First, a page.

Ignored and cast out of Olympus, Euripides’ tragedy sees Dionysus, god of wine and debauchery, take his rage and chaotic reckoning to the mortal world. His plan to secure status amongst mortals involves luring repressed women into the woods for weird hunting orgies, losing them in the sounds of acapella bird song, nails scraping the skin of a bongo drum, and hazy purple lighting. The cast, smeared in glitter paint and dressed in scrappy Victorian underwear, paw awkwardly at each other, loll their heads, are attention-grabbing, however, it all feels disjointed and distracting, and somewhat cliche. The Space at Surgeon’s Hall seems too small to contain this lucid dream of a production, too small for any real movement, and yet, the story still manages to get lost.
This adaptation swoons between ham-fisted, stagnant exposition and haunting tribal dances, however struggles with consistency. The tone becomes confusing; stabs at humour during serious scenes of mourning are jarring, almost insensitive, and the rapid pacing removes any sense of tension. However, this could be an issue with the material itself. The Bacchae could be seen as a play which discusses the abuse and use of women, the illusion of freedom, however this production is limited in broader thinking. However, there is a fitting charm to staying close to the Classical material; characters are left as confused as we are, having rattled towards the conclusion without any breathing space to understand what is even going on. Dionysus whirls around, delighting in creating havoc, and the warbling, mad woods are left suddenly silent, and the audience likewise stumble out of the bizarre, and home, reeling, but undeniably intrigued.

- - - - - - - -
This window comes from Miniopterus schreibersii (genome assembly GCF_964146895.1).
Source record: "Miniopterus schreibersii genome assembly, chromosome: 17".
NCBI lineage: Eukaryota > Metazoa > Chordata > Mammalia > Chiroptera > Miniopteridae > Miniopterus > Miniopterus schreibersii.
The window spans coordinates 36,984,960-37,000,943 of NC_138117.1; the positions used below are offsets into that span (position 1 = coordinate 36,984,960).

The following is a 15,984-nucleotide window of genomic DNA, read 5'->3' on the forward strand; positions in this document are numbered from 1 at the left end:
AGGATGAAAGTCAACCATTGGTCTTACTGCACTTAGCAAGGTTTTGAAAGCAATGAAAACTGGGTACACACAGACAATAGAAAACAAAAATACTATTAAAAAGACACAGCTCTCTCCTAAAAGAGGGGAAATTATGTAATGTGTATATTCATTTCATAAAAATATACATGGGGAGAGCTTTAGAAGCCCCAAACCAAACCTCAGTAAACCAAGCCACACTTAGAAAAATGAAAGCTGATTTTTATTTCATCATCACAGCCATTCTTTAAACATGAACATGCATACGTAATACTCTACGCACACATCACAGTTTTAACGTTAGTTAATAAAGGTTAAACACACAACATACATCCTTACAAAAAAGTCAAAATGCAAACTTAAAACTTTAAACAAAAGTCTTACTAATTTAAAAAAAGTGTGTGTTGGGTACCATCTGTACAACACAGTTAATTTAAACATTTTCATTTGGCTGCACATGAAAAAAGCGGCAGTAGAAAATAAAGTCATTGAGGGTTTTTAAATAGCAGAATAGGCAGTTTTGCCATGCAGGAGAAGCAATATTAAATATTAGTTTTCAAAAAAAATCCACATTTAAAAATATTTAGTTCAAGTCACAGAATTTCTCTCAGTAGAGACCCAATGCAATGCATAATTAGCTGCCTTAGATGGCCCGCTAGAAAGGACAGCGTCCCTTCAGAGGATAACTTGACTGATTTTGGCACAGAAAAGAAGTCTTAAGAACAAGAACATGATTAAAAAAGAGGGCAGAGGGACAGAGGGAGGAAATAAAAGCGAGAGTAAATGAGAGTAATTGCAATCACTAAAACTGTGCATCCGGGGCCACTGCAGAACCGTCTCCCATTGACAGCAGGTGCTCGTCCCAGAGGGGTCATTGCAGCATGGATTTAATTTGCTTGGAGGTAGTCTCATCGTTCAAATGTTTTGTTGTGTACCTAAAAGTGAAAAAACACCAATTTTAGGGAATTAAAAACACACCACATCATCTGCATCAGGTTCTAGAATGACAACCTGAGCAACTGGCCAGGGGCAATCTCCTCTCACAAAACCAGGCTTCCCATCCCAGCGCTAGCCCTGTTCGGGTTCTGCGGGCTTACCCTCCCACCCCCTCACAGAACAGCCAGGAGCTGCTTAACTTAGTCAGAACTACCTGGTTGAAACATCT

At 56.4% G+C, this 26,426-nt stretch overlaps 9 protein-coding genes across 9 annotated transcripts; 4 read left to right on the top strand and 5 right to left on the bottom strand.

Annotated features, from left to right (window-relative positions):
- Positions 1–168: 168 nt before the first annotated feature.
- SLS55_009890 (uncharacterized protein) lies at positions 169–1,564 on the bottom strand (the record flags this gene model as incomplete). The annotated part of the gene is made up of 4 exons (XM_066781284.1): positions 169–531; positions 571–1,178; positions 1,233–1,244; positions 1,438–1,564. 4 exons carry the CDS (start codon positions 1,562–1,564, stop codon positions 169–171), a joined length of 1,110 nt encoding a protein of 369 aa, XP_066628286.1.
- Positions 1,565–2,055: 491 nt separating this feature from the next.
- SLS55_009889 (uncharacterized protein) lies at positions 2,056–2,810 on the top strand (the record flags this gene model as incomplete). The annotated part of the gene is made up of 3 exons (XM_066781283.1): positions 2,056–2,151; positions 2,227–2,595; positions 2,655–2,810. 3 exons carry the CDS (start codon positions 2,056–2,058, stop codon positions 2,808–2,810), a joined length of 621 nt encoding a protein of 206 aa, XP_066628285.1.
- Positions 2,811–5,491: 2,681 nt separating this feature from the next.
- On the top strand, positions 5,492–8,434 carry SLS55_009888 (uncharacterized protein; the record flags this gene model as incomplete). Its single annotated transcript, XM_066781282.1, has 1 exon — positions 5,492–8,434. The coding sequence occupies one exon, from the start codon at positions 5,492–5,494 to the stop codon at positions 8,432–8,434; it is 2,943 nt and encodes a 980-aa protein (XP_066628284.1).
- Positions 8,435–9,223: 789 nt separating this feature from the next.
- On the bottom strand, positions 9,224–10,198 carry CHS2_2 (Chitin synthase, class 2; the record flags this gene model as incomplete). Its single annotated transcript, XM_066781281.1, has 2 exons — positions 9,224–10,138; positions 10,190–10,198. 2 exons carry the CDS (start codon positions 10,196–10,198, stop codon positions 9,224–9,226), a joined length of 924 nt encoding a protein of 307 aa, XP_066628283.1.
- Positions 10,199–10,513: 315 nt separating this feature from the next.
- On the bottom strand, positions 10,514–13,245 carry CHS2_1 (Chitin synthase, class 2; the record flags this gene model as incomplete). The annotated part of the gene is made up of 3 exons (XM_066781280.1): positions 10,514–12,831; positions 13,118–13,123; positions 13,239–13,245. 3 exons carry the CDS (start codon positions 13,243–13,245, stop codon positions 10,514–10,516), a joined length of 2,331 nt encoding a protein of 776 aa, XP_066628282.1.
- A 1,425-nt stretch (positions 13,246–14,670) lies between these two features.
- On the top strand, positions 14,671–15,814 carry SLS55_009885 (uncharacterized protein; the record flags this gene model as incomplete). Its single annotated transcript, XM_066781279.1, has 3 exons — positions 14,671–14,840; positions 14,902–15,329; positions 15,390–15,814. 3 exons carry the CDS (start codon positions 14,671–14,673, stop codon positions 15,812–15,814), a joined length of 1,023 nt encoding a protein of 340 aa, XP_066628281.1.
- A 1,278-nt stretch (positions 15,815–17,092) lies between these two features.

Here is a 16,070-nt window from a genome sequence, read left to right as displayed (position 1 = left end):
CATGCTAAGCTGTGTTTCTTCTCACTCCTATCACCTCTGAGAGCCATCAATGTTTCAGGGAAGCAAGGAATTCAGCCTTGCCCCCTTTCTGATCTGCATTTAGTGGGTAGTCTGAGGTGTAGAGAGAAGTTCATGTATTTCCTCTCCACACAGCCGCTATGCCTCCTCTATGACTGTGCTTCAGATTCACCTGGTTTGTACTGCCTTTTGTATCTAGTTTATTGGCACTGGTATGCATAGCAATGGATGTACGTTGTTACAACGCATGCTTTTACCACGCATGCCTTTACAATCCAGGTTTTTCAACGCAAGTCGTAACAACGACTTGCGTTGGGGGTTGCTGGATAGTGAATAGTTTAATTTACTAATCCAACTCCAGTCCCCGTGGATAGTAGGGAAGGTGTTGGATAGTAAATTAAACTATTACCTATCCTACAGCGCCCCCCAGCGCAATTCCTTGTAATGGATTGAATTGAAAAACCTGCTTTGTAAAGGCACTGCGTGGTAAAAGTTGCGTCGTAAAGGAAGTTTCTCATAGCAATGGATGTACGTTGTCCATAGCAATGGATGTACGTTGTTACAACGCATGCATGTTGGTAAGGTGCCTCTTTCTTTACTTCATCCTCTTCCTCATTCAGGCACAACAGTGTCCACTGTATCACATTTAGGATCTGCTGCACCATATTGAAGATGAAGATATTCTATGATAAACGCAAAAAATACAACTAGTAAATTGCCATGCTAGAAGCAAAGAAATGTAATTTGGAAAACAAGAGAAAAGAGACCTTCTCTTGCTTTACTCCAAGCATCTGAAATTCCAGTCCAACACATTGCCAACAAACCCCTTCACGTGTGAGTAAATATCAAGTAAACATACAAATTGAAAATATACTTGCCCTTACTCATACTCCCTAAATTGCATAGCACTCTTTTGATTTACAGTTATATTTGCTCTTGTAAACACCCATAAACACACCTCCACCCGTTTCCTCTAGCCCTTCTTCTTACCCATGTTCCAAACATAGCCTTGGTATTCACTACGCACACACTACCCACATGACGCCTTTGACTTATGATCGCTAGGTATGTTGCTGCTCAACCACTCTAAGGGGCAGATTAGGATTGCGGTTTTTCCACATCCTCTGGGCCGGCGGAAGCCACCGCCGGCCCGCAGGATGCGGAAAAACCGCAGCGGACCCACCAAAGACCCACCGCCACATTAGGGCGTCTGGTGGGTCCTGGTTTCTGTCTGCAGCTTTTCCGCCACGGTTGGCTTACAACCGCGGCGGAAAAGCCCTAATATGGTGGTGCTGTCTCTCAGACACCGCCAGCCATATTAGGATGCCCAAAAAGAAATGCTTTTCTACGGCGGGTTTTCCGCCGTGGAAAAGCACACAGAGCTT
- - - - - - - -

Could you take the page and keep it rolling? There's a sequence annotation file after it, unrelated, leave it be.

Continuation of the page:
It’s chaos, most definitely, but it would be foolish to try and resist it.